This week I got started with Veil. By using this software together with other techniques from the course, I could open backdoors to target devices in short order. There are two clever aspects to the approaches used. First, I was forcing the client device to connect to my Kali VM to execute the attack, rather than me connecting to the target directly. This approach sidesteps the typical defences in regular firewalls and routers. Second, the payload delivery was made to spoof the download of genuine updates, with redirects to the appropriate “Update successful!” pages once the download was complete. Alternatively, the payload could be set to be delivered together with any other download of an executable file. It could also be combined with the use of your own web server, which comes conveniently included with Kali.
I haven’t yet played around with all the things that can actually be done once this backdoor is open, but ultimately, it looks like all that is required for me to get complete access to another device are fairly innocuous things – using a WiFi hotspot I set up, or clicking a link, or attempting to update their own software. Even more striking was the demonstration that the Veil software payloads were considered “clean” by all antivirus software.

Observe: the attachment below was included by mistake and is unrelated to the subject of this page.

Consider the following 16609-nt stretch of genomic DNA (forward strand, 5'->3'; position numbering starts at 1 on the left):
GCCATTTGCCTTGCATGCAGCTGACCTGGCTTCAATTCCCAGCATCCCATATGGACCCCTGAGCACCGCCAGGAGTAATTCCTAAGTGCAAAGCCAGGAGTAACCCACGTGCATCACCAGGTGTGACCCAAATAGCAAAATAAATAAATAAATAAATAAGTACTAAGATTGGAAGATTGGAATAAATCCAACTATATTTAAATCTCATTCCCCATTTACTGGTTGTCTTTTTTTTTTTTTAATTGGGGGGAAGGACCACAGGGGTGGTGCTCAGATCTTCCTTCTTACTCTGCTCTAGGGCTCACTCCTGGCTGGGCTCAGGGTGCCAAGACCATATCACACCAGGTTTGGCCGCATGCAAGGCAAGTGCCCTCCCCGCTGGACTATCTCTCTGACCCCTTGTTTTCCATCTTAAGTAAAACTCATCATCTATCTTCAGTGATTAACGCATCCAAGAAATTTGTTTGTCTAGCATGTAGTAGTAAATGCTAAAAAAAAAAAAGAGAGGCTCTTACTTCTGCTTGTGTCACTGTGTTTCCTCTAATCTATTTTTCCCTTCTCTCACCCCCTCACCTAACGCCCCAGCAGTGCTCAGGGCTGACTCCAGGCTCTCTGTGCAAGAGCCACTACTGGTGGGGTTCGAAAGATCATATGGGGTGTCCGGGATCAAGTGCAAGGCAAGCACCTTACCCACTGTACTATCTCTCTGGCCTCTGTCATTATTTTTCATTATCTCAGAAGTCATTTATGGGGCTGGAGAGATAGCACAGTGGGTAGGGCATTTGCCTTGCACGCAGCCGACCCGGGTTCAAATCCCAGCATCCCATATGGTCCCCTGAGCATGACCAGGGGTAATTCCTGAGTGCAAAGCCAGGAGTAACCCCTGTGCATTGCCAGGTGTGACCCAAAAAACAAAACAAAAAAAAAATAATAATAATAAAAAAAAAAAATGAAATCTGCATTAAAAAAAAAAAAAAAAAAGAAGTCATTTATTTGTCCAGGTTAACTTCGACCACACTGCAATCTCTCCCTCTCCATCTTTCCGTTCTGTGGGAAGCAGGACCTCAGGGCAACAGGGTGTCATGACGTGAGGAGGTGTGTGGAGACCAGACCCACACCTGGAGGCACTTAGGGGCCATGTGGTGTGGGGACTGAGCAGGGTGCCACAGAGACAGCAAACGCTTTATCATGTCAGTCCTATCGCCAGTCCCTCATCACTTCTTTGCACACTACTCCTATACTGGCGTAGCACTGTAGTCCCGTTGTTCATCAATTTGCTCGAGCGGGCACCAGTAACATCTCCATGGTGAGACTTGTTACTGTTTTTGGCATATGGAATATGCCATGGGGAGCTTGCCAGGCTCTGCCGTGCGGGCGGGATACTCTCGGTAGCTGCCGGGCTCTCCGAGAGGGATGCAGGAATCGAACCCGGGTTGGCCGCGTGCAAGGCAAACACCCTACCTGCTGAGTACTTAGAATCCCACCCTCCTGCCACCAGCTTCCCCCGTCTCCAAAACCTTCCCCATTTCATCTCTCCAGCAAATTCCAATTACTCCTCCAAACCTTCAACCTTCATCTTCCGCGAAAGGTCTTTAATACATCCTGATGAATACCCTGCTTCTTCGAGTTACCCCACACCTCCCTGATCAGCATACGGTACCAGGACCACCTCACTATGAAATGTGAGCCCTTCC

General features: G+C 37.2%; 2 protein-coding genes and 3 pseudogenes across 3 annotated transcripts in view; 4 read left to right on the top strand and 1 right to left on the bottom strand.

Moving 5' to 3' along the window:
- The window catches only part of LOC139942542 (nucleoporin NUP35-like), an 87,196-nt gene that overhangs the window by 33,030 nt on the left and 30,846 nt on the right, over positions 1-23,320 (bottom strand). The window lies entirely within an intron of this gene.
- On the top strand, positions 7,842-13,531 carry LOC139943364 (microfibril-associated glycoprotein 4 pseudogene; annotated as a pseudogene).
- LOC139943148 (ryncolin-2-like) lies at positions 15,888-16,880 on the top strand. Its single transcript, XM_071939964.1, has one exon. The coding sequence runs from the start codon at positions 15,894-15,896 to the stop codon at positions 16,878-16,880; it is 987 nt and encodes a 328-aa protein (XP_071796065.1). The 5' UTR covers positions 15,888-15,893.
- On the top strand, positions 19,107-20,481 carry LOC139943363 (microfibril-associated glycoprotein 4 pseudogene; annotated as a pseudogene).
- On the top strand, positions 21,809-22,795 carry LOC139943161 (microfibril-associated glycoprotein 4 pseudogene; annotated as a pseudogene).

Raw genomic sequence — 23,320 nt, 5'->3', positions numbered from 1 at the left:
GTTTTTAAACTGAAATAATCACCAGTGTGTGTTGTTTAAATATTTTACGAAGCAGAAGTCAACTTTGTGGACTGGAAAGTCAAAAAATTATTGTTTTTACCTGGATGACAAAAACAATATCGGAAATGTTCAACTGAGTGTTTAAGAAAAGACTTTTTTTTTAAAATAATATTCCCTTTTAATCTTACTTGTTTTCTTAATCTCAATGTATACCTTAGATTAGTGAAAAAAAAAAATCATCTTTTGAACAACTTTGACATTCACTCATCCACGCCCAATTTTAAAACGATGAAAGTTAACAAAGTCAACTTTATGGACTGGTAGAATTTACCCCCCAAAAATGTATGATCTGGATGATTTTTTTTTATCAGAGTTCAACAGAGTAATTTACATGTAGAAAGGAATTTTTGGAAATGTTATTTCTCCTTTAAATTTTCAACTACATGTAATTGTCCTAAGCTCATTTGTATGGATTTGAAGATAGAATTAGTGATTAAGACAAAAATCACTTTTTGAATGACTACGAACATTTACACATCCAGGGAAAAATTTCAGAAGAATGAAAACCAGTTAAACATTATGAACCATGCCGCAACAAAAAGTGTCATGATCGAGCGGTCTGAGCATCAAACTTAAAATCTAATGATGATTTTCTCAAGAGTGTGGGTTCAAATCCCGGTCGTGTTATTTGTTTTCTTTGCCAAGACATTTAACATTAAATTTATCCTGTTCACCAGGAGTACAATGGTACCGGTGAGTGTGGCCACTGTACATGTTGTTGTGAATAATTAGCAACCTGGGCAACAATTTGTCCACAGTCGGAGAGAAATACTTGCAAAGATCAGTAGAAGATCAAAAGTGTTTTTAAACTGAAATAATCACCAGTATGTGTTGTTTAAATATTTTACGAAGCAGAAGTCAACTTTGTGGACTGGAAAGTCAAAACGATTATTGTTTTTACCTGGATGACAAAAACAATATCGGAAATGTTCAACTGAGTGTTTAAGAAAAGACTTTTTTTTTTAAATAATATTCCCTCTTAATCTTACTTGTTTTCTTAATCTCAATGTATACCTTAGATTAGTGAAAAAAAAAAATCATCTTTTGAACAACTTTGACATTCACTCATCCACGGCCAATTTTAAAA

Much like “Defense against the dark arts” classes, the sequence of lectures on attack methods and vectors ended with a lecture on how to defend oneself against these sorts of attacks. Worryingly, these again boiled down to:
- Always make sure you’re using HTTPS
- Don’t use networks you don’t control and/or trust completely
- Verify checksums of all your downloads
These measures are all more active than convenient. “I think the base consideration of one’s security is insufficiently paranoid unless one is optimistic enough about their fellow humans to not believe that anyone will go to the effort of trying to steal their data.”
There might be a point there, though. Why bother stealing data when most people give it to Google, Apple, and Facebook for free?